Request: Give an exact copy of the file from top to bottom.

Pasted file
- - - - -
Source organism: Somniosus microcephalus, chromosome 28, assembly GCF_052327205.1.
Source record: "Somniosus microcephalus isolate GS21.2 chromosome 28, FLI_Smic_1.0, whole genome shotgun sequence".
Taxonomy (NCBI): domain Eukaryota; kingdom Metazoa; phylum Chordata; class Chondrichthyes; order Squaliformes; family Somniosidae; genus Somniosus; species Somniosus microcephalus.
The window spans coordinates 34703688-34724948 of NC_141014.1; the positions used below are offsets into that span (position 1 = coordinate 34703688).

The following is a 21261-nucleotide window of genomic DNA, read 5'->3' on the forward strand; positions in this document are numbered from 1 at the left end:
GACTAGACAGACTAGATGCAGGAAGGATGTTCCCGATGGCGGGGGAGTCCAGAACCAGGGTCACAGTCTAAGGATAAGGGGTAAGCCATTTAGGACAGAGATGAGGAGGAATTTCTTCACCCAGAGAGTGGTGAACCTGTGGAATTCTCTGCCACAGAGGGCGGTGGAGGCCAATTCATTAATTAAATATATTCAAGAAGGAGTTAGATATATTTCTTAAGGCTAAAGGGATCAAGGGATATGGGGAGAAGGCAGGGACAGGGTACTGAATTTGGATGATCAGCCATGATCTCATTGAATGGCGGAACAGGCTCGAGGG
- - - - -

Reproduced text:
Source organism: Somniosus microcephalus, chromosome 28, assembly GCF_052327205.1.
Source record: "Somniosus microcephalus isolate GS21.2 chromosome 28, FLI_Smic_1.0, whole genome shotgun sequence".
Taxonomy (NCBI): domain Eukaryota; kingdom Metazoa; phylum Chordata; class Chondrichthyes; order Squaliformes; family Somniosidae; genus Somniosus; species Somniosus microcephalus.
The window spans coordinates 34703688-34724948 of NC_141014.1; the positions used below are offsets into that span (position 1 = coordinate 34703688).

The following is a 21261-nucleotide window of genomic DNA, read 5'->3' on the forward strand; positions in this document are numbered from 1 at the left end:
GACTAGACAGACTAGATGCAGGAAGGATGTTCCCGATGGCGGGGGAGTCCAGAACCAGGGTCACAGTCTAAGGATAAGGGGTAAGCCATTTAGGACAGAGATGAGGAGGAATTTCTTCACCCAGAGAGTGGTGAACCTGTGGAATTCTCTGCCACAGAGGGCGGTGGAGGCCAATTCATTAATTAAATATATTCAAGAAGGAGTTAGATATATTTCTTAAGGCTAAAGGGATCAAGGGATATGGGGAGAAGGCAGGGACAGGGTACTGAATTTGGATGATCAGCCATGATCTCATTGAATGGCGGAACAGGCTCGAGGG